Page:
Over 100 people filed Notices of Claim against the police department, a required precursor in New York to bringing suit against a municipality. The City, in turn, then gets an opportunity for a hearing where it takes testimony from the claimant. Such hearings, colloquially known as 50-h hearings after the authorizing statute, are akin to a deposition.
But the City of Rochester’s Law Department demanded that each claimant appear in person for those 50-h hearings, rather than doing them virtually by teleconference. As regular readers know, judges in New York from the outset of the pandemic have forced lawyers to take testimony virtually, refusing to allow matters to be stalled until the pandemic was over. Administrative orders from the courts have since followed.
There was no apparent justification for demanding hearings this way.
Notwithstanding these pandemic related changes, hearings had been attempted in an unrelated hearing effort to move the matters. But during one, Municipal Attorney John Campolieto was unwilling, or incapable, of wearing a mask properly, according to the suit that was filed, and it was held in a small room. Campolieto subsequently tested positive for COVID.
The action was brought by the New York City firm of Roth & Roth, which filed 115 claims regarding abuse by the police related to the protests, and was noticed for numerous in-person hearings. (As per my conversation with partner David Roth.) The well-being of their attorneys were likewise at risk in being forced to in-person hearings. This included Roth & Roth associateElliot Shields, a Rochester native who maintains connections with the City, who had appeared at earlier hearings and depositions with Campolieto.
Bringing suit in their own name against the head of the Law Department, the firm asserted that demanding in-person hearings during an uncontrolled pandemic was “designed to gain a strategic advantage.” And it was being done despite the fact that the City’s Law Department had just had a COVID outbreak.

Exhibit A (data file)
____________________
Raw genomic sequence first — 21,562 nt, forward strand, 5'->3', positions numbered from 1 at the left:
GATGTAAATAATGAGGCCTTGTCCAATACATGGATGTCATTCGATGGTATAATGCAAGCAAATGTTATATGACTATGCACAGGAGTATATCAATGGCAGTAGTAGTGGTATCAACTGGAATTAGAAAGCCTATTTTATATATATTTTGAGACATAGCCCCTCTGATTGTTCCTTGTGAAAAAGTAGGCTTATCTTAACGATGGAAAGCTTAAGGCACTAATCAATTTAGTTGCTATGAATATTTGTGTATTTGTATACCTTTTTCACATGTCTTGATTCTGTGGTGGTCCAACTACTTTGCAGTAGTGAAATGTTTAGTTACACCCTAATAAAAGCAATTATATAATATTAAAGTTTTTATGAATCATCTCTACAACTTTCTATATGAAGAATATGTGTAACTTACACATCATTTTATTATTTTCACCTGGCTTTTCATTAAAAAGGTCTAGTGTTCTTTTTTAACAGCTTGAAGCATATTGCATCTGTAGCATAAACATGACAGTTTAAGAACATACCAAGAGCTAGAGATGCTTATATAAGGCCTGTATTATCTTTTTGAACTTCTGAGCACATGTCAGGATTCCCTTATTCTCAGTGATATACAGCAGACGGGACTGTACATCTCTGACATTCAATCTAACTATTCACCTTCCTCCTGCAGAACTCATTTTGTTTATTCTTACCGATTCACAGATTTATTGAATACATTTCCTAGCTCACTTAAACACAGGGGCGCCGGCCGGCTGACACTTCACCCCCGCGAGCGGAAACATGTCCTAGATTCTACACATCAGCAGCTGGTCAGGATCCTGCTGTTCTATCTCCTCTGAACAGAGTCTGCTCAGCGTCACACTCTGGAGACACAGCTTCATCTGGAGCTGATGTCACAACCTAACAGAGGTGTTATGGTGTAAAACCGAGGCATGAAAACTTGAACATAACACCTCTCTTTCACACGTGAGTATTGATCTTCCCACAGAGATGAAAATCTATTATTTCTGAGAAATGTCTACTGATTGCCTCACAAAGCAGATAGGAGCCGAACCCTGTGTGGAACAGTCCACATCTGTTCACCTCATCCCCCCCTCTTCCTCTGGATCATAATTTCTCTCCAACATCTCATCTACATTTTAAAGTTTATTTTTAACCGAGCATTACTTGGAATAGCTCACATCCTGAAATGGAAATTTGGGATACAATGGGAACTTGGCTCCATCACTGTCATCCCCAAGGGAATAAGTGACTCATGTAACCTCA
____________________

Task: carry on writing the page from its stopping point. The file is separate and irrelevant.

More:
Justice Ann Marie Taddedo agreed, and wrote in a decision that the City’s conduct was “arbitrary and capricious” in demanding in-person hearings. But Justice Taddedo went well beyond the confines of this case.
The order was exceptionally wide, encompassing not only these police brutality lawsuits, but all 50-h pre-suit hearings by the City, regardless of whether they are related to these police brutality claims or not.
And still worse yet for the Law Department, an apparently furious judge made the order so broad it encompasses all depositions in all cases for which the City of Rochester is a party.
This decision stays in effect until the emergency declared due to the pandemic is lifted.
The Law Department of the City of Rochester has, in my opinion, really screwed the pooch and done an extraordinary disservice to the citizens of Rochester. With this decision, every judge that comes across the City in litigation in any case will severely question the basis of any request they make, far more so than they might ordinarily. I don’t know what kind of reputation Rochester’s City attorneys had before, but it is most surely in the crapper now.
Whoever made this dangerous and bone-headed decision should be fired.
It’s been a year since I last set foot in a real courthouse. I appeared for jury selection in a Bronx nursing malpractice case in mid-February. Some money was on the table, but I was pushing for better.
But the news. In the news was the virus. It wasn’t here yet. As far as we knew. But it was coming. And when it came it would come hard, and the world was going to be shut down.
It could be days wasted up in the Bronx waiting for a jury room. More days wasted waiting for a judge assignment after that. If I picked that jury, my gut told me I would never make it to verdict. And then what? How long would it be before my client had another chance?
The client approved of settlement, and I beat a hasty retreat from the courthouse.
It was an unseasonably warm day for February in New York, but I put on my regular winter gloves anyway as I rode the subway out of the Yankee Stadium station near the courthouse. No one, after all, was sure exactly how the virus was transmitted. I touched nothing. The virus was novel.
And a few weeks later news helicopters spun over head as my home was in the bulls eye of the first East Coast Containment Zone. The virus, of course, was not contained. (See:Greetings from the Containment Zone)
What did we learn over the past year? A lot. But I’ll only cover changes to the litigation system. ‘Cause that’s what you came for.